- Offer site seals (only paid SSL), the visual indicator of an encrypted website embedded on each encrypted pages of your website. Site seals have proven records of boosting customers’ trust when they are placed on check out pages and other crucial web pages. Site seals would look something like this.
Bonus point: An encrypted website will boost up your SEO efforts. Since 2014, Google has announced that it favors sites with an SSL certificate. If all factors are same, it will give a higher rank to an HTTPS site than HTTP one. Hence, an SSL certificate is one of the important ranking factors for Google’s algorithm.
How to get an SSL certificate?
Check whether your hosting provider offers a free or paid SSL certificate. If it is free, check the renewal charges. If it is paid, compare the prices with other SSL providers. Sometimes the price difference is mind-blowing. Make sure your hosting provider allows the SSL from the third party.
Other SSL purchasing options are buying an SSL directly from the certificate authorities’ (CAs) website. Popular CAs are Sectigo (Previously Comodo CA), Symantec, RapidSSL, GeoTrust, Thawte, GoDaddy, and IdenTrust. You can also buy an SSL from authentic resellers such as SectigoStore.com, 101domain, ComodoSSLonline, ssltrust.com.au CheapSSLsecurity, TheSSLstore, etc. Resellers can give you much better discounts. Do thorough market research before making buying discussion.
How much an SSL certificate cost?
You would be surprised to know that the thing that serves so many crucial functions costs negligible! The basic single domain validated SSL costs less than $10/year if you buy from certificate authorities such as Sectigo (previously Comodo) or RapidSSL. Of course, the price increases when you buy a higher range of certificates. The starting (Approx.) rates of Organization validated SSL is $30/year; Extended Validated SSL is $75/year, Wildcard SSL (for subdomains is $70/year, and multi-domain SSL (for multiple domains) is $20/year.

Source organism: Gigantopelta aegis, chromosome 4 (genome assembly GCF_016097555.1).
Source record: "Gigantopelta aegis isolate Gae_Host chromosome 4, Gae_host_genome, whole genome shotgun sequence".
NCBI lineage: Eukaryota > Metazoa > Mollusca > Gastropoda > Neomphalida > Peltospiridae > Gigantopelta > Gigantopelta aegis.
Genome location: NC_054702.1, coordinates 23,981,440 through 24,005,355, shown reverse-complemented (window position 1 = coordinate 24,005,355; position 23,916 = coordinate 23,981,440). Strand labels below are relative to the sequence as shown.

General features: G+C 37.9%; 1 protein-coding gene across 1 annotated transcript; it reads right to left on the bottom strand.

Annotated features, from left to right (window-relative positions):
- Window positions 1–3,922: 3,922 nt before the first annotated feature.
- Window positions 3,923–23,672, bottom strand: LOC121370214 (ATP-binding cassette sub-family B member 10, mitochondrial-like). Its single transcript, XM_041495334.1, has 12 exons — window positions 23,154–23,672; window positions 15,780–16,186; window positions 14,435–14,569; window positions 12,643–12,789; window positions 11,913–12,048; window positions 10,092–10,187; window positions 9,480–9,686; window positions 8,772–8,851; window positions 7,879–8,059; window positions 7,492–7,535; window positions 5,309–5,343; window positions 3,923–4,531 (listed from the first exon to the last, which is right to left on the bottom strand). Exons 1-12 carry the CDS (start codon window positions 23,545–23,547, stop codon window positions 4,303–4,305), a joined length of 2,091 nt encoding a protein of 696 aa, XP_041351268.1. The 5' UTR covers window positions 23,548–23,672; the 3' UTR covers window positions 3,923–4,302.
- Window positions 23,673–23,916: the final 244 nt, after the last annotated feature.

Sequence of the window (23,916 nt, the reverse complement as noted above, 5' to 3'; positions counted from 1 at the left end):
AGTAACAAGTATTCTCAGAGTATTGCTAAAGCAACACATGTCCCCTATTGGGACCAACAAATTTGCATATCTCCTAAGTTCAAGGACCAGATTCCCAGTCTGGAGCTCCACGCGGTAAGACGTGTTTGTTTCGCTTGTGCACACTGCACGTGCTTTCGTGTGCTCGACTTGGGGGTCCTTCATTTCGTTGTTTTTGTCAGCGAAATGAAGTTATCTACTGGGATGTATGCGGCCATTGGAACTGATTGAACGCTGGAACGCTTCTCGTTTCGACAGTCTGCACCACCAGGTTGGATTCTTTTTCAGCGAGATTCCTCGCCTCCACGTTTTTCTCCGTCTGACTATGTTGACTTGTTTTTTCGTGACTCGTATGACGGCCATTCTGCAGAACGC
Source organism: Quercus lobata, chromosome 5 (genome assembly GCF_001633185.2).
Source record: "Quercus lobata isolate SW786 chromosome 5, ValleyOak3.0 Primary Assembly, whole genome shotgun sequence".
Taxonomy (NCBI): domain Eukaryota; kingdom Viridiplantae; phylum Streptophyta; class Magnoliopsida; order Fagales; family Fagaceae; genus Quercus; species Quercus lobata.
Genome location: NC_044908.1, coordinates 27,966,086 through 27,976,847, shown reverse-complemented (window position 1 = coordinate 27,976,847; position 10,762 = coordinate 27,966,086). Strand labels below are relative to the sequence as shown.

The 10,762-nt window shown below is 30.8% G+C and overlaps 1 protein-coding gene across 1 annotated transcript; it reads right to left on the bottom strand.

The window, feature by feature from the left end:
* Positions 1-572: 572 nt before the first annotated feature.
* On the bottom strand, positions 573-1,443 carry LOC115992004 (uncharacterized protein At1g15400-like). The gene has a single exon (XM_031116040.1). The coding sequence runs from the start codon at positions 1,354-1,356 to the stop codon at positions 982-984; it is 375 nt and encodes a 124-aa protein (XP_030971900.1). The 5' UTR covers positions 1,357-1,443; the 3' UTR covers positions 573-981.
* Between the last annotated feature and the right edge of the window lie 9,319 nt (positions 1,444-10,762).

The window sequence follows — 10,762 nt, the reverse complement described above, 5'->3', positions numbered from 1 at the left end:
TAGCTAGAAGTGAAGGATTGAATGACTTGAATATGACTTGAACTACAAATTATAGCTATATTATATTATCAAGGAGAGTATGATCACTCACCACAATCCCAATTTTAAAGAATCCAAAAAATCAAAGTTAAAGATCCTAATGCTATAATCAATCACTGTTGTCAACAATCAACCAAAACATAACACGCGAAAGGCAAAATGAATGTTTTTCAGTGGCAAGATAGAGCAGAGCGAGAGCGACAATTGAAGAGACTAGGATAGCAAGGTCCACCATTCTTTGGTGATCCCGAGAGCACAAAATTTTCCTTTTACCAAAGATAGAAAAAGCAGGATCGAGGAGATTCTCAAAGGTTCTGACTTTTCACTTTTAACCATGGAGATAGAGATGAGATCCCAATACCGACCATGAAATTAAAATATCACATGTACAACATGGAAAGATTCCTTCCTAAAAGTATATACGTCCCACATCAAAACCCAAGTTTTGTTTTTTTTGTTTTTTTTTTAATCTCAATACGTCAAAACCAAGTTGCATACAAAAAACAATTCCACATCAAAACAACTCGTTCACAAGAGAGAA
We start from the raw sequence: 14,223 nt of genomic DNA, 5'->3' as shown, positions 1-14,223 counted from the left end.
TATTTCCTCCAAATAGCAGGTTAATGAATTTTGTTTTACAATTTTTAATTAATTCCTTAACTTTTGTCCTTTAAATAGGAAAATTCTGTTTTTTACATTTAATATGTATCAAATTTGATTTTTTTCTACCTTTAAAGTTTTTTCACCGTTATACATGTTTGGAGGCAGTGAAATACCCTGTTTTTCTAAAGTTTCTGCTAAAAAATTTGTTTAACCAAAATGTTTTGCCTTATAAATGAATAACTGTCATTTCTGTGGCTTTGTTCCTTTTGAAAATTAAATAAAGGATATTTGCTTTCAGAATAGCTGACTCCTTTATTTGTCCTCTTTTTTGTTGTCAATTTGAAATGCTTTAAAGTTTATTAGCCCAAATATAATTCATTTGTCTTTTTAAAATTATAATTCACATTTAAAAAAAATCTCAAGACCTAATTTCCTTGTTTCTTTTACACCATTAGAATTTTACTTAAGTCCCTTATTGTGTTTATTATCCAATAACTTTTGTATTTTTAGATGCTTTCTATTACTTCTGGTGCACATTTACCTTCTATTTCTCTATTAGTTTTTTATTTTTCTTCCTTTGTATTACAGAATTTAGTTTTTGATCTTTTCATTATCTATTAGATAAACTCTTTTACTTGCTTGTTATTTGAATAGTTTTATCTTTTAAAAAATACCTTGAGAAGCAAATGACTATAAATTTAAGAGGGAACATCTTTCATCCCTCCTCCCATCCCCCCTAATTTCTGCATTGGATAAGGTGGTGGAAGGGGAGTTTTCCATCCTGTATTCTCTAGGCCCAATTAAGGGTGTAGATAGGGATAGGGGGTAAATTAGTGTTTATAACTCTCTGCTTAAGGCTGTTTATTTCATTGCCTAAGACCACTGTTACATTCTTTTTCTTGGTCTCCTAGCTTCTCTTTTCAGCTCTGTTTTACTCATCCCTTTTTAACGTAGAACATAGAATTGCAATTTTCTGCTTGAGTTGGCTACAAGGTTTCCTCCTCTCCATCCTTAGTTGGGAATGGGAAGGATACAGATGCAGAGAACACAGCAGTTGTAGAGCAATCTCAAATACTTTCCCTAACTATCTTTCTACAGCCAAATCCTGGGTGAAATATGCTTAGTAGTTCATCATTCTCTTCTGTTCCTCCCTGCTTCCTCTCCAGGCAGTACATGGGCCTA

Note: This is just approx. starting range and prices differ as per certificate authorities, vendors and ongoing deals and coupons.
You can also get free SSL from non-profits such as ‘Let’s Encrypt’ if you can’t afford the paid one. Note that you will get only basic SSL, i.e., DV SSL (not OV and EV), there won’t be any technical support available, and no warranty and site seals are provided with free SSL.
Is my website 100% secure after installing an SSL certificate?
SSL certificate is one of the founding pillars of your users’ data protection. Once the data is encrypted, it is highly unlikely to decode it. If a hacker manages to crack it, you are secured with the warranty when you get a paid-commercial SSL certificate. But there are many types of attacks that don’t involve data transmission encryption at all. XSS attacks, SQL injections, DDoS attacks, Cross-site request forgery, etc., which has nothing to do with an SSL certificate. You still have to employ other measures such as firewalls, security scans, anti-malware tools, vulnerability scans, etc., to get robust security. Some attacks are due to web visitor’s negligence, and you can’t do anything from your end to prevent them. Nevertheless, there is no alternative of an SSL certificate, and nothing can encrypt the data in transit better than an SSL certificate. It is the only thing that can remove the ‘Not secure’ sign and display a padlock sign and https in the address bar.